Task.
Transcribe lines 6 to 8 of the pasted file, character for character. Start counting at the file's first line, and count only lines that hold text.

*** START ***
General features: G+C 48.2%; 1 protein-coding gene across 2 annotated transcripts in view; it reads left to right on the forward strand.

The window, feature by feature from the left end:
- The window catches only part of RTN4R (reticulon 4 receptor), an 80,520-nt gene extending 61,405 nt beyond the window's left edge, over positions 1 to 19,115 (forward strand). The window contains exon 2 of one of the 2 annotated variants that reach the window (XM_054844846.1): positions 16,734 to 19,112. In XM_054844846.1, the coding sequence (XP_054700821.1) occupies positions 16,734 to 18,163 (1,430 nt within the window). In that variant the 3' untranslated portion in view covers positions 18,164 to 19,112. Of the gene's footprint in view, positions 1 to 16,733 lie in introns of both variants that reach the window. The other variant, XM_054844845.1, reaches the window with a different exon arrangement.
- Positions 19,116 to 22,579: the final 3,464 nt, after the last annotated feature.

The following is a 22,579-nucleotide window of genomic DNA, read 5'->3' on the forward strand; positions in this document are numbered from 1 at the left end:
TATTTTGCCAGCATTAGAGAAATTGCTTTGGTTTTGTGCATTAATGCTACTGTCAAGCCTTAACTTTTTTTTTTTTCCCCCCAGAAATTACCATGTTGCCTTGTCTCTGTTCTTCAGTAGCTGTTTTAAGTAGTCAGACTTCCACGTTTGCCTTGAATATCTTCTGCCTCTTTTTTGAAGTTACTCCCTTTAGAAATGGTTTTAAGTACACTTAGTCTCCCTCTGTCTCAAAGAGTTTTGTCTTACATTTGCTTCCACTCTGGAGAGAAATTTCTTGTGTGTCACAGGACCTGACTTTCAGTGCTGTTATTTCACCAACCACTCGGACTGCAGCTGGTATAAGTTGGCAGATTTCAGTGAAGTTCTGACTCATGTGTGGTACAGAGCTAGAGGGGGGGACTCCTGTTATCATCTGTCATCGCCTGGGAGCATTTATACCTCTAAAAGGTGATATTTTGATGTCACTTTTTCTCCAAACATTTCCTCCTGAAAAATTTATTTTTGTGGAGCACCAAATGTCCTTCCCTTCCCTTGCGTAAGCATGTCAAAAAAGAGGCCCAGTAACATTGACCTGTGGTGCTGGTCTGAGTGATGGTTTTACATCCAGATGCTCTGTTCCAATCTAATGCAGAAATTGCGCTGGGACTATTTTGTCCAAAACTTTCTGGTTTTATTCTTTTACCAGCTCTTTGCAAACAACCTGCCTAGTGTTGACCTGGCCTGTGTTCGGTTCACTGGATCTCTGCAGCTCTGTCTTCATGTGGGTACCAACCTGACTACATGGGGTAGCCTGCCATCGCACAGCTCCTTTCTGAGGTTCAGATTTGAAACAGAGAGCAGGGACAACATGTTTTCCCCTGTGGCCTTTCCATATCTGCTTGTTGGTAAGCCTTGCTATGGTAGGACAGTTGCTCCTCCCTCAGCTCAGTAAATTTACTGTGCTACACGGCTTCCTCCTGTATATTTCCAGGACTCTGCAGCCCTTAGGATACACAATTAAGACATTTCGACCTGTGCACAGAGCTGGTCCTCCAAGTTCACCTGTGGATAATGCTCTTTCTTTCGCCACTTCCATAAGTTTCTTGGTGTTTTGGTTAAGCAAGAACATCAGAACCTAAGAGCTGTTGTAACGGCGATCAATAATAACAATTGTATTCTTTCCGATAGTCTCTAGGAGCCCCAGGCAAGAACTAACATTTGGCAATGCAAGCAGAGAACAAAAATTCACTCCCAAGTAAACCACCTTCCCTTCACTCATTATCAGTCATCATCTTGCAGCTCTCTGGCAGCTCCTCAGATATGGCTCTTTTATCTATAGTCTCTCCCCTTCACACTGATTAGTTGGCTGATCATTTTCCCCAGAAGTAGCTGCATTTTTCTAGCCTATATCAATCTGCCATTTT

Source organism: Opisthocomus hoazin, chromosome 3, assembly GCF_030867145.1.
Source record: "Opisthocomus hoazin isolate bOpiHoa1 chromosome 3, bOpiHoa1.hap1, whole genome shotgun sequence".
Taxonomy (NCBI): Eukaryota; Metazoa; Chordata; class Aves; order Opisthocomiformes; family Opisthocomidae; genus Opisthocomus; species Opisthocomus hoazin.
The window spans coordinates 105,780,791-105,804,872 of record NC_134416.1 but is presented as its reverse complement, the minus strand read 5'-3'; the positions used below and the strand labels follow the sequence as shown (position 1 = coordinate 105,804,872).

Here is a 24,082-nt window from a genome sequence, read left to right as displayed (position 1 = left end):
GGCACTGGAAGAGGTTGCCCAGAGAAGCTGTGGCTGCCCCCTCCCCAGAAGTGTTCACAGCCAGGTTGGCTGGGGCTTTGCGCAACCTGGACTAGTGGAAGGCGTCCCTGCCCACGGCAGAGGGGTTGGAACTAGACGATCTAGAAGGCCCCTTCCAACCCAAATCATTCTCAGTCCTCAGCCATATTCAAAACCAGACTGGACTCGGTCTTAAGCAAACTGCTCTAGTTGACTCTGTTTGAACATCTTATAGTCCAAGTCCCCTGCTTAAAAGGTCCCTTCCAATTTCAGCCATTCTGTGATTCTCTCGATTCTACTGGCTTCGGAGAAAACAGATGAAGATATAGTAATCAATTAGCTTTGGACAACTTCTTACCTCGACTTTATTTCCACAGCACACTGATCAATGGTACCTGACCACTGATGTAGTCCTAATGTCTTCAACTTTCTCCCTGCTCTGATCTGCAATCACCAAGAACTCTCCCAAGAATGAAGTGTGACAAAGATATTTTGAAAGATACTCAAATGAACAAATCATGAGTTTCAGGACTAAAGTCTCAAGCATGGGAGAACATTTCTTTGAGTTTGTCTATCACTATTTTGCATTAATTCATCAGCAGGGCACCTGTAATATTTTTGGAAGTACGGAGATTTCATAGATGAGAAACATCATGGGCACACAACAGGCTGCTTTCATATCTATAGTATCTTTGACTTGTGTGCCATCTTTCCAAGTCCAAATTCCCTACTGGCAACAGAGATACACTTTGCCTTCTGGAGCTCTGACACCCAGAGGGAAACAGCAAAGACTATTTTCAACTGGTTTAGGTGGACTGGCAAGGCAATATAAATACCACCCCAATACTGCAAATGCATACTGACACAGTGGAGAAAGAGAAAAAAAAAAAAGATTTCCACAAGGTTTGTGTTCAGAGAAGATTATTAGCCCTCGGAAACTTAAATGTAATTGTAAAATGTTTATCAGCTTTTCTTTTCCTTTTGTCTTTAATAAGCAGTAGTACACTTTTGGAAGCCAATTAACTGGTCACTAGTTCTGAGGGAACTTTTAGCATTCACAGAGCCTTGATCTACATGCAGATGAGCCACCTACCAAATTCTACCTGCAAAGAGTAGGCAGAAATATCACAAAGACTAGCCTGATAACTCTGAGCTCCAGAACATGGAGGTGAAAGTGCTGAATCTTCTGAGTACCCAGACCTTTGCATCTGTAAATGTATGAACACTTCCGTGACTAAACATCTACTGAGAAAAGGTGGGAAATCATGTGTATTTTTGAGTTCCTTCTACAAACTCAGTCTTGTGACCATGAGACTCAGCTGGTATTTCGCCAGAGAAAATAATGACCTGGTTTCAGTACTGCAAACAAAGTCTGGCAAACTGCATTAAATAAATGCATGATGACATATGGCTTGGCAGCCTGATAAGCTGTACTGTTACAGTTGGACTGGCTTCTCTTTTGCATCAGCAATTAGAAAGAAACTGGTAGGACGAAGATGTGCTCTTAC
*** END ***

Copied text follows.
TATTTTGCCAGCATTAGAGAAATTGCTTTGGTTTTGTGCATTAATGCTACTGTCAAGCCTTAACTTTTTTTTTTTTCCCCCCAGAAATTACCATGTTGCCTTGTCTCTGTTCTTCAGTAGCTGTTTTAAGTAGTCAGACTTCCACGTTTGCCTTGAATATCTTCTGCCTCTTTTTTGAAGTTACTCCCTTTAGAAATGGTTTTAAGTACACTTAGTCTCCCTCTGTCTCAAAGAGTTTTGTCTTACATTTGCTTCCACTCTGGAGAGAAATTTCTTGTGTGTCACAGGACCTGACTTTCAGTGCTGTTATTTCACCAACCACTCGGACTGCAGCTGGTATAAGTTGGCAGATTTCAGTGAAGTTCTGACTCATGTGTGGTACAGAGCTAGAGGGGGGGACTCCTGTTATCATCTGTCATCGCCTGGGAGCATTTATACCTCTAAAAGGTGATATTTTGATGTCACTTTTTCTCCAAACATTTCCTCCTGAAAAATTTATTTTTGTGGAGCACCAAATGTCCTTCCCTTCCCTTGCGTAAGCATGTCAAAAAAGAGGCCCAGTAACATTGACCTGTGGTGCTGGTCTGAGTGATGGTTTTACATCCAGATGCTCTGTTCCAATCTAATGCAGAAATTGCGCTGGGACTATTTTGTCCAAAACTTTCTGGTTTTATTCTTTTACCAGCTCTTTGCAAACAACCTGCCTAGTGTTGACCTGGCCTGTGTTCGGTTCACTGGATCTCTGCAGCTCTGTCTTCATGTGGGTACCAACCTGACTACATGGGGTAGCCTGCCATCGCACAGCTCCTTTCTGAGGTTCAGATTTGAAACAGAGAGCAGGGACAACATGTTTTCCCCTGTGGCCTTTCCATATCTGCTTGTTGGTAAGCCTTGCTATGGTAGGACAGTTGCTCCTCCCTCAGCTCAGTAAATTTACTGTGCTACACGGCTTCCTCCTGTATATTTCCAGGACTCTGCAGCCCTTAGGATACACAATTAAGACATTTCGACCTGTGCACAGAGCTGGTCCTCCAAGTTCACCTGTGGATAATGCTCTTTCTTTCGCCACTTCCATAAGTTTCTTGGTGTTTTGGTTAAGCAAGAACATCAGAACCTAAGAGCTGTTGTAACGGCGATCAATAATAACAATTGTATTCTTTCCGATAGTCTCTAGGAGCCCCAGGCAAGAACTAACATTTGGCAATGCAAGCAGAGAACAAAAATTCACTCCCAAGTAAACCACCTTCCCTTCACTCATTATCAGTCATCATCTTGCAGCTCTCTGGCAGCTCCTCAGATATGGCTCTTTTATCTATAGTCTCTCCCCTTCACACTGATTAGTTGGCTGATCATTTTCCCCAGAAGTAGCTGCATTTTTCTAGCCTATATCAATCTGCCATTTT

Source organism: Opisthocomus hoazin, chromosome 3, assembly GCF_030867145.1.
Source record: "Opisthocomus hoazin isolate bOpiHoa1 chromosome 3, bOpiHoa1.hap1, whole genome shotgun sequence".